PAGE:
A random access memory (random access memory, RAM) also known as ” RAM “, is CPU exchange data directly to the internal memory , also called the main memory (RAM). It can read and write at any time, and very fast, usually as a temporary data storage medium for the operating system or other running programs.
The content of a storage unit can be arbitrarily removed or stored as needed and accessed at a speed independent of the location of the storage unit.
This kind of memory will lose its storage content when power off, so it is mainly used for storing programs used for a short time.
According to the working principle of the storage unit, the random access memory is further divided into a static random access memory (SRAM) and a dynamic random access memory (DRAM).
The static memory cell is constructed by adding a gating transistor to the static flip-flop. Therefore, it is based on the self-preservation function of the trigger to store data.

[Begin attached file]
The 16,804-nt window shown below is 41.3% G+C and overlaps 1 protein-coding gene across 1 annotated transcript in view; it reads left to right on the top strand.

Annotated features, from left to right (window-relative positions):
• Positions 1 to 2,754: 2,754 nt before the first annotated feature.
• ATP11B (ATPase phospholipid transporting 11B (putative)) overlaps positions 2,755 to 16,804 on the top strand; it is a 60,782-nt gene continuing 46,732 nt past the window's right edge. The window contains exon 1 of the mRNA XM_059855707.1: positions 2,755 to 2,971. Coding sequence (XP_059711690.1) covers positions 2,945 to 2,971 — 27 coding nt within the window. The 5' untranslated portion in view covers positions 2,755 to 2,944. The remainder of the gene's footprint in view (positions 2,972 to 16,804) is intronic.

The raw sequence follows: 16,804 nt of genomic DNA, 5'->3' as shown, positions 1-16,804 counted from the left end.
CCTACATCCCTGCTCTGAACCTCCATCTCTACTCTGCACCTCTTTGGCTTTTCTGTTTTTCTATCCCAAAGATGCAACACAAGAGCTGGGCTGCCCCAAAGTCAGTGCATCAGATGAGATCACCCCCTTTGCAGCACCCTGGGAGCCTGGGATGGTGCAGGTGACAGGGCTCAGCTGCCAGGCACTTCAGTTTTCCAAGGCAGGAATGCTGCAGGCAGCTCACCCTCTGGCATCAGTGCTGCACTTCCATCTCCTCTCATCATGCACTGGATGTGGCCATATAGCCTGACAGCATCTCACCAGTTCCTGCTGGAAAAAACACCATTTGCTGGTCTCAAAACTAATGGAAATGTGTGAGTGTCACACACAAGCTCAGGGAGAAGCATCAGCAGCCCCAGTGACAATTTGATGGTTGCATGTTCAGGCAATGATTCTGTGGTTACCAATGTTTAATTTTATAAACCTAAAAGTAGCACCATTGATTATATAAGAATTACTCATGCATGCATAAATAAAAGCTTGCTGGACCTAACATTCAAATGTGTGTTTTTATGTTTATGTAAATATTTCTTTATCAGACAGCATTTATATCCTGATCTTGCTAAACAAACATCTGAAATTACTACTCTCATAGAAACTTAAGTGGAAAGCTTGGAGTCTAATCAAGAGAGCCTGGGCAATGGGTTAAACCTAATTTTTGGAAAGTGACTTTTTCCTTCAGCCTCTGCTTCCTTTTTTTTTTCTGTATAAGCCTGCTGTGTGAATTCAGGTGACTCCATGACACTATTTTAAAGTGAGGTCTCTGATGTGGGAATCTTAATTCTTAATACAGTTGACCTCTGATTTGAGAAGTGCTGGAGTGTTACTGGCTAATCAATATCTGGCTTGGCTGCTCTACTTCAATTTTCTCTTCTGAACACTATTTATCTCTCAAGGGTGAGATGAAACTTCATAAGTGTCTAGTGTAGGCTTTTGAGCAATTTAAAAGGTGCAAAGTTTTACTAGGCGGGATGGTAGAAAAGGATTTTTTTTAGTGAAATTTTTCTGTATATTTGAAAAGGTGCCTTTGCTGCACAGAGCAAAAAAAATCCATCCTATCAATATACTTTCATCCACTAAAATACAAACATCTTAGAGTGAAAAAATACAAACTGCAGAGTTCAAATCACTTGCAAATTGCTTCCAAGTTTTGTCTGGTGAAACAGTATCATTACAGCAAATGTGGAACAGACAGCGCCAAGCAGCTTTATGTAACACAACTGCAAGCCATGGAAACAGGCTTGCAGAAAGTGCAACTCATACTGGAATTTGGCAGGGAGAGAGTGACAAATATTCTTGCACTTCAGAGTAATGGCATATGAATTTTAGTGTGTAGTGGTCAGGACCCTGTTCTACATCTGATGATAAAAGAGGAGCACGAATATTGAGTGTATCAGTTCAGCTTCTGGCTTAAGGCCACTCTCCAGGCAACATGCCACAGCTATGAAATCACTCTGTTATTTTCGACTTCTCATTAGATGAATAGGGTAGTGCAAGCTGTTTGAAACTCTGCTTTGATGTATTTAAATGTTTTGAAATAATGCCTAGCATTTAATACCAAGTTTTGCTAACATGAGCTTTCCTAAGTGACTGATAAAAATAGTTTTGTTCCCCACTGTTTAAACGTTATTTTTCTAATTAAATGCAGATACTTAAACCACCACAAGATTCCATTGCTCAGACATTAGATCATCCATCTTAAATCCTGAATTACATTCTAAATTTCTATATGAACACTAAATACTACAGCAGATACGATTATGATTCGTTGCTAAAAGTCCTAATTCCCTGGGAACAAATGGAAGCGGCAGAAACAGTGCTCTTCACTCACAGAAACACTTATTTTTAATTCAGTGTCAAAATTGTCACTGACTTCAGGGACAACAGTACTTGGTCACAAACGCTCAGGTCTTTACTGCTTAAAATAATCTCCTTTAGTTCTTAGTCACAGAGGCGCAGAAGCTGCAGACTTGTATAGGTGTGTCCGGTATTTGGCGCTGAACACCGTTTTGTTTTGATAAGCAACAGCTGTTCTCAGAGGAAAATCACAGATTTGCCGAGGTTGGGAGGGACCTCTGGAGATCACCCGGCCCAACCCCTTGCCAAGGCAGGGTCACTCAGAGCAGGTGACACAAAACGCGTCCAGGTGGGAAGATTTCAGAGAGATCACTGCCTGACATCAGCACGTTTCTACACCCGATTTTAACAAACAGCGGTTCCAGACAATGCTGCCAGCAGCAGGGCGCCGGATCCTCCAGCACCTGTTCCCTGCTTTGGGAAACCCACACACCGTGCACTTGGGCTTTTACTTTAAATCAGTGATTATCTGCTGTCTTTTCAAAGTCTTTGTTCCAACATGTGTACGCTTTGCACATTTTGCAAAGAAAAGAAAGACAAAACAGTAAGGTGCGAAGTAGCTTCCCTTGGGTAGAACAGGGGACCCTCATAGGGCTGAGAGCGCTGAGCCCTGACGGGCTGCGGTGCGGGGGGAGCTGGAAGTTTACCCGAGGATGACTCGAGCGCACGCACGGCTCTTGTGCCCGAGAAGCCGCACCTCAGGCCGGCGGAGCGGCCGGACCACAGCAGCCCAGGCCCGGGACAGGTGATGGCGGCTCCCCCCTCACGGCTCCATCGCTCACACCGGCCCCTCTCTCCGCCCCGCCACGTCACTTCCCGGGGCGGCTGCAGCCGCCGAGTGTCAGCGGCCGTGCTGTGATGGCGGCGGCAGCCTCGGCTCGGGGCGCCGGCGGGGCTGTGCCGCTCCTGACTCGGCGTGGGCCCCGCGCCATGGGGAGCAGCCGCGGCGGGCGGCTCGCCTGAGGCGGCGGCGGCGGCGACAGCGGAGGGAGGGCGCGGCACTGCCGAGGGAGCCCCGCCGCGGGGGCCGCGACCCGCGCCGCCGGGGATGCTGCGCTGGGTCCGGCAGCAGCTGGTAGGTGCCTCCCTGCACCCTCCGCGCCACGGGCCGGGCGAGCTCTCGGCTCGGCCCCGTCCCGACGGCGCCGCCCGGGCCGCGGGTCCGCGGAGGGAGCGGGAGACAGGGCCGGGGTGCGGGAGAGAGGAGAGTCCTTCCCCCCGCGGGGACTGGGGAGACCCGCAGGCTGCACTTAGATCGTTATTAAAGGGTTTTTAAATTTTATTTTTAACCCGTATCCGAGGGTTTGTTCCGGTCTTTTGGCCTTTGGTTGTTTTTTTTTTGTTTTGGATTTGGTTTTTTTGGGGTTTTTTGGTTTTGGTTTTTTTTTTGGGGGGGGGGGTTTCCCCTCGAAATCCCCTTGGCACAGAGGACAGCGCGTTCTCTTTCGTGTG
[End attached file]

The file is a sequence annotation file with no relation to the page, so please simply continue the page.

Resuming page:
Dynamic Random Access Memory (DRAM) The
Dynamic RAM memory matrix consists of dynamic MOS memory cells. The dynamic MOS memory cell utilizes the gate capacitance of the MOS transistor to store information, but because of the small capacitance of the gate capacitance and the fact that the leakage current can not be absolutely equal to zero, the charge storage time is limited. In order to avoid the loss of stored information, the capacitor must be regularly filled with missing charge. This operation is usually referred to as “refresh” or “regeneration”, so DRAM internal refresh control circuit, its operation is also more complex than static RAM. In spite of this, DRAM memory cells have become the mainstream products for large-capacity RAM because of their simple structure, low component count and low power consumption.
Double data rate fourth generation synchronous dynamic random-access memory, is a type of synchronous dynamic random-access memory (SDRAM) with a high bandwidth (“double data rate”) interface.